An Investor's Perspective on The Real Value of Customer Success

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The following is the second (of three) parts of an interview with Bill Godfrey in which he reflects on the history, current state and future of customer success. It focuses on Bill's assessment of the current state of customer success. The third part will offer his counsel for current SaaS companies trying to reap the true value of an expert services team. The first part of the interview is a reflection on his personal experiences as an executive building an expert services division.

If you are in the tech space in the Midwest, you not only know of Bill Godfrey, but you may have been lucky to reap the benefits of his counsel. He is not merely a substantial investor in SaaS companies in Indiana, but he is also a valued advisor about how to make key early-stage decisions that will impact the success and future valuation of a company. He knows what he knows based, in large part, on his own experience as a software executive at Software Artistry, and then again as Founder and CEO of Aprimo. Software Artistry was acquired for $200 million and Aprimo was acquired for $525 million, giving Bill the personal expertise in building companies with strong valuations.

Regarding the strategy and financial model for customer success, Bill has some keen philosophies and insights about why and how to do it right. (Spoiler: Getting the model right can result in those subscription services being valued at the same multiple as the subscription software.)

What are your thoughts on how to hire for customer success?

The profile of a CSM is definitely not that of a sales person. CSMs should have deep product and subject matter expertise. Furthermore, they must know how to apply the product to a business process within the customer’s industry. This may vary between vertical. So, over time you may want to stratify your CS team.

It's important to get this right. If you line up the appropriate customer use case with the appropriate Customer Success resource, you deliver a home run. Rarely have I found it successful when you hire a CSM from outside your company (unless they come from your customer base and have been using your product for a time and gained proficiency). The best CSMs are those who have worked in professional services, solution engineering, pre-sales, or product marketing. They have a passion for the product!  They’ve had the opportunity to master the product. They may be looking for an opportunity to interface more with customers. They like making customers wildly successful – delivering the magic, if you will. If set up this way, they become the real Special Ops team for your organization: highly trained expert professionals. By staffing your Customer Success team with this profile -- it takes off.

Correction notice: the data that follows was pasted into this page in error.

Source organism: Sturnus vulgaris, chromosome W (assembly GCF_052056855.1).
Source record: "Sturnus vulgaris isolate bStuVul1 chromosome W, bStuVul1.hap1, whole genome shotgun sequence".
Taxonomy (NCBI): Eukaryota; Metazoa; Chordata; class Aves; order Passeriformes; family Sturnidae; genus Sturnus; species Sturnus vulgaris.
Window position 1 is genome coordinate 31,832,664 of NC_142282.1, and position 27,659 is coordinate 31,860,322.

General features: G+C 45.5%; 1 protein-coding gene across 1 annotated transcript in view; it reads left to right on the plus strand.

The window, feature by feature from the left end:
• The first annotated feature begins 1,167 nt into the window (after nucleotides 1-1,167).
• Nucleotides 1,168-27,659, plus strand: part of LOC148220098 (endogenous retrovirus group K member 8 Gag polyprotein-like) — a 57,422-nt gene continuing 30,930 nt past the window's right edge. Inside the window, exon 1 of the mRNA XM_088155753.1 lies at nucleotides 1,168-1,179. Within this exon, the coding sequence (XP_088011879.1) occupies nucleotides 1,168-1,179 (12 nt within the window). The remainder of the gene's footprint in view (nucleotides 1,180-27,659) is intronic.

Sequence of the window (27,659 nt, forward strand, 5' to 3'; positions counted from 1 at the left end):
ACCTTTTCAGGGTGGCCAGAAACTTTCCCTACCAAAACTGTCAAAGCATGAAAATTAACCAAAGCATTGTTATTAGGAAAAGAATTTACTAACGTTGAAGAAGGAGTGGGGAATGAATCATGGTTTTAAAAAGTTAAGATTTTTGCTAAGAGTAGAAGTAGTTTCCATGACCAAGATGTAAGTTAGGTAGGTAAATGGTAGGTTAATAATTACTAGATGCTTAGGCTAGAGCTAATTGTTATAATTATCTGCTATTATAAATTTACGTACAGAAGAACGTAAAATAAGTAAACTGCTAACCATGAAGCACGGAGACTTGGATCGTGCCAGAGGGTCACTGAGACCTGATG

What are your observations about the current state of customer success?

Customer Success has a lot of different manifestations. Some companies call their Account Management function Customer Success. A lot of support functions (help desks) are referred to as Customer Success.  Most organizations will implement customer success, but not charge for it.

At the enterprise level, I estimate that less than 10% of enterprise companies are doing this right. Whenever I sit with an executive or investor or board member, they nod their heads. They get the model I’m advocating. Sometimes they’ve thought about these issues, but rarely have they implemented them.  Most software companies already have a business model which includes a cost structure built around account management and a help desk. Very few have a special ops services team made available to every customer on original sale and priced as an associated subscription service. This is a business model which requires change to implement. You also have to change the mindset of your sales and marketing team. There can be friction with your professional services team because they think you’re going to take away revenue from them. 

There are surely some challenges with implementing this delivery model.  And, it’s important to recognize that not every customer has equal needs. Some have capable internal resources and need basic service offerings. Some are inadequate and need more units of services. It’s vital to have an elastic resourcing and capacity model that allows you to provide more time to the customers that need more help. If you set up the pricing model and use a platform like Bolstra, you will have an elastic ability to manage the assignments of expertise to customers. This capacity plan will have less friction by enabling you to match customer needs to appropriate resources.

Lisa Leahy is vice president of sales at Bolstra LLC.

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